Animation / Axiology / Morality

Divided They Stand, United They Fall

Continuing with this month’s theme of various takes on love, this Friday’s post is devoted to one of television’s best depictions of a deep, touching romance: the relationship between Rick Sanchez and Unity. If you have seen the animated genius of Rick and Morty, you probably realize that bold statement was a cheap attempt at a chuckle. The unlikely pairing of Rick and Unity displayed in the episode Auto Erotic Assimilation brilliantly creates some stark and crucial contrasts between the characters that make for a decent philosophy lesson, as well as a shocking similarity to explain the end. Until the creator, Dan Harmon, dishes out some more gold in the next (third) season, Auto Erotic Assimilation will remain one of my favorite Rick and Morty episodes.
As the fourth episode of Rick and Morty’s encore season, the story begins with Rick and his two grandchildren, Morty and Summer, traveling through space – per usual – until they receive a distress signal from a ship and decide to investigate the matter. According to the amoral, yet lovable scientist, the ship is most likely abandoned so it is an opportune time to raid its equipment. Unknowingly, the three stumble upon a few remaining crew members that claim to be fleeing from a hive-mind that has taken over the planet.
It is soon after hearing from the distraught crew members that we hear the voice of Unity. This character is perhaps one of the most interesting figures that Harmon has given us in this series. Simply because Unity is a hive-mind there is never a depiction of Unity’s original body – if there is an original body to be seen. Throughout the space travelers’ visit on the planet Unity has controlled, Summer and Morty come to understand the pitfalls and benefits of everyone guided by one mindset, though it takes a while for the siblings to realize the upsides.
The other half this episode is divided into involves a debacle between Beth and Jerry, Summer and Morty’s parents. Though Beth and Jerry’s dying marriage is a comedic pool that never runs dry, their marriage shall be a topic saved for another time. Instead, I want to focus on the connection that Rick and Unity share, why they are the perfect dichotomy for several theories, and why it is these two mesh so well.


An Organized Collective

If for some unearthly reason you haven’t seen this quaint masterpiece, I’ll briefly explain Unity’s abilities and properties. Since Unity is a hive-mind can control multiple people at once. Their thoughts as well as their actions are simultaneously dictated at the will of Unity, therefore whenever Summer or Morty talked to any random person on the planet controlled by Unity they were speaking directly to Unity. Another aspect of Unity that contrasts our usual customs is that Unity has no gender. A completely reasonable trait for a being that only interacts through cognition.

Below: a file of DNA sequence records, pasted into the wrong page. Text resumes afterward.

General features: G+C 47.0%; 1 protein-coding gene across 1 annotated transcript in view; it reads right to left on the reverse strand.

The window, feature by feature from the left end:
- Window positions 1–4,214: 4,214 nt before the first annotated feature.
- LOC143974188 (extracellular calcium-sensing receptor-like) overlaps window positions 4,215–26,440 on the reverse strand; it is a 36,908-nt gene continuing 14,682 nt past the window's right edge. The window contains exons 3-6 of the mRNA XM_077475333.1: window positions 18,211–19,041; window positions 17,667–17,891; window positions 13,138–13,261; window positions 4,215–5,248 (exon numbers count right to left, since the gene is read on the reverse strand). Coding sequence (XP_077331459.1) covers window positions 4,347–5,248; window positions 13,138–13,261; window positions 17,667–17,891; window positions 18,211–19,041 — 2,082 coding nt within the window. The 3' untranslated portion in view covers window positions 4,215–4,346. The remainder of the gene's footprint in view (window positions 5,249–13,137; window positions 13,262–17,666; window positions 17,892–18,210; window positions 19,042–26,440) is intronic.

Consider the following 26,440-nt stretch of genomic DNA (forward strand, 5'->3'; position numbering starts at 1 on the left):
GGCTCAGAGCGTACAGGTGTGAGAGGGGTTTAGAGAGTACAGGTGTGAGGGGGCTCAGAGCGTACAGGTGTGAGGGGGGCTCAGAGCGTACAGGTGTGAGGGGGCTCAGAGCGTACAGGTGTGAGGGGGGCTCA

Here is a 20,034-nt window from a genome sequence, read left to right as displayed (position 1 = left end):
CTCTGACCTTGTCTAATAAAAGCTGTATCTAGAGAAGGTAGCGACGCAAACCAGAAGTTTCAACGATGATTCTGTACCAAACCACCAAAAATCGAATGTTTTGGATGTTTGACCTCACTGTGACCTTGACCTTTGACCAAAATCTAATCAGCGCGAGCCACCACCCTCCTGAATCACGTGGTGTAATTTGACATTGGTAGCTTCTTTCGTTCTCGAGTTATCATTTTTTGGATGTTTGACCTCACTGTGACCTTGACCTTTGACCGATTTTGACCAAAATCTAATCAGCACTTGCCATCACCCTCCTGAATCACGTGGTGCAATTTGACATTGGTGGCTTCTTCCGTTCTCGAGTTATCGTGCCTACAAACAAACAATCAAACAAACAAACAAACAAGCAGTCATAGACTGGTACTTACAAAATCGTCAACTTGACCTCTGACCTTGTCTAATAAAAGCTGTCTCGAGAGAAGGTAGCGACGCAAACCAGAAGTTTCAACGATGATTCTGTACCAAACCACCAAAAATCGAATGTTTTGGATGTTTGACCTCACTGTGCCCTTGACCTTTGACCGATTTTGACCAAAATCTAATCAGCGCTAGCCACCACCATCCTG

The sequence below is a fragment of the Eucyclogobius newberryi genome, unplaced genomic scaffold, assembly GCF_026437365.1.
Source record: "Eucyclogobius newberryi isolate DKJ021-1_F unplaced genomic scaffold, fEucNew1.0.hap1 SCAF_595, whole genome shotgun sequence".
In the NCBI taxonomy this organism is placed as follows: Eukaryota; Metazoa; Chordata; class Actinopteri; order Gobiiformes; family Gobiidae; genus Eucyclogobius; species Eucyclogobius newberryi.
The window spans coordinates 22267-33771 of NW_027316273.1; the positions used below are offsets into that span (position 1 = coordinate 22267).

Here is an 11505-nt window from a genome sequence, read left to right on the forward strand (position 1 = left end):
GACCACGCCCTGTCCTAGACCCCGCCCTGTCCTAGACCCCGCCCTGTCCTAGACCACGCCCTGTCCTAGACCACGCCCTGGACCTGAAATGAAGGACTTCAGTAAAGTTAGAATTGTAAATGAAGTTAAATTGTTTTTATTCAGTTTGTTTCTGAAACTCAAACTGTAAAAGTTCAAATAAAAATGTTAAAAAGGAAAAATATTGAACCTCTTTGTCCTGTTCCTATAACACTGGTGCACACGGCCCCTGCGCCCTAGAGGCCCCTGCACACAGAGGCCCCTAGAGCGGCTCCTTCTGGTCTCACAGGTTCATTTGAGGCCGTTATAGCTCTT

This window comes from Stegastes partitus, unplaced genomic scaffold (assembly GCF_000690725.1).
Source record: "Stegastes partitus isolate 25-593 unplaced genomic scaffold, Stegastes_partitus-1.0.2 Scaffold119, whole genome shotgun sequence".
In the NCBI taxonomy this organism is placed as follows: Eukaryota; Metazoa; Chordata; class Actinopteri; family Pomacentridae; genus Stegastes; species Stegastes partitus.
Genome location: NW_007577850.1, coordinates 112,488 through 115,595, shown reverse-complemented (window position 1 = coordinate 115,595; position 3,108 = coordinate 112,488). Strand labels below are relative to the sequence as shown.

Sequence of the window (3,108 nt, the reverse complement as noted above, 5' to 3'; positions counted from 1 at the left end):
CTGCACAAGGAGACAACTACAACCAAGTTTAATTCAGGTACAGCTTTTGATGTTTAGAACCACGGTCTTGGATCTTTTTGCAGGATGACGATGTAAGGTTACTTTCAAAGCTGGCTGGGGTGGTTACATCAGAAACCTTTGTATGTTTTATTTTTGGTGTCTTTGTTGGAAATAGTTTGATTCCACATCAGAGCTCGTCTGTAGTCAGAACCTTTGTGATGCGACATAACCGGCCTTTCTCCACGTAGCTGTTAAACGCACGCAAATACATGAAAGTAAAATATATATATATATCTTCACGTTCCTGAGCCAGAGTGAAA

Unity quite literally represents the ideal scenario in which everyone thinks and acts alike. Because Unity controls everyone on the planet Rick and his grandkids are visiting none of the citizens dissent to any task Unity places on them. It is the most efficient and equal society thought possible by Unity. Although it is a well-run community, it is that way because of the authoritative grasp Unity has on the entire planet. Unity effectively subjects all of the citizens on the planet to its own will, determining their life and allocating the skills and resources among them. The penultimate authority.


The Unpredictable One

Rick is a brilliant scientist that has mastered the intricacies of interdimensional travel, while wanted by authorities of the Intergalactic Police. He has no problem using a person as a means if it justifies the ends, causing him to come off as callous and egoistic. During this episode, his reuniting with Unity is marked by endless partying and a public commemoration that would put award shows to shame. The relationship he shares with Unity is clearly not symbiotic, as Unity continuously supplies him with pleasurable…things, while he maximizes his hedonistic demands.

As you might have expected by now, Rick is not like his former partner – in fact – Rick is the antithesis of Unity in many aspects. Rick’s often rude and selfish demeanor adequately describes the overall vibe that he exudes: nothing has intrinsic value, so do what you want. His extremely liberal approach to interacting with others exemplifies the radical individualism at the root of his nihilism (a stance that undercuts the roots of what is valued). Rick’s whole persona is an expression of liberalism that is in constant search of truth for the sake of knowledge.



It is precisely because Unity is willing to cater to Rick’s every whim with the supplement of an entire planet that the two are simply incompatible. The one similarity that Unity points out to Rick in a ‘goodbye letter’ is their ability to change the will and attitude of others. Unity unsurprisingly because it is a hive-mind, and Rick because of his incorrigible and enthusiastic antics. While Auto Erotic Assimilation beautifully depicts how Rick and Unity quite literally symbolize the old adage, ‘opposites attract,’ it gives a touching ending as Rick returns to Earth and his laboratory. He props up a laser towards his head that’s demonstrated the strength to kill, and as the laser charges he sits in silence until his head drops to the table and the laser misses him by inches. With the song Do You Feel It? by Chaos Chaos playing during this final scene, the tone of this episode is capped off in a fitting way, like no other animation I’ve seen in a while.

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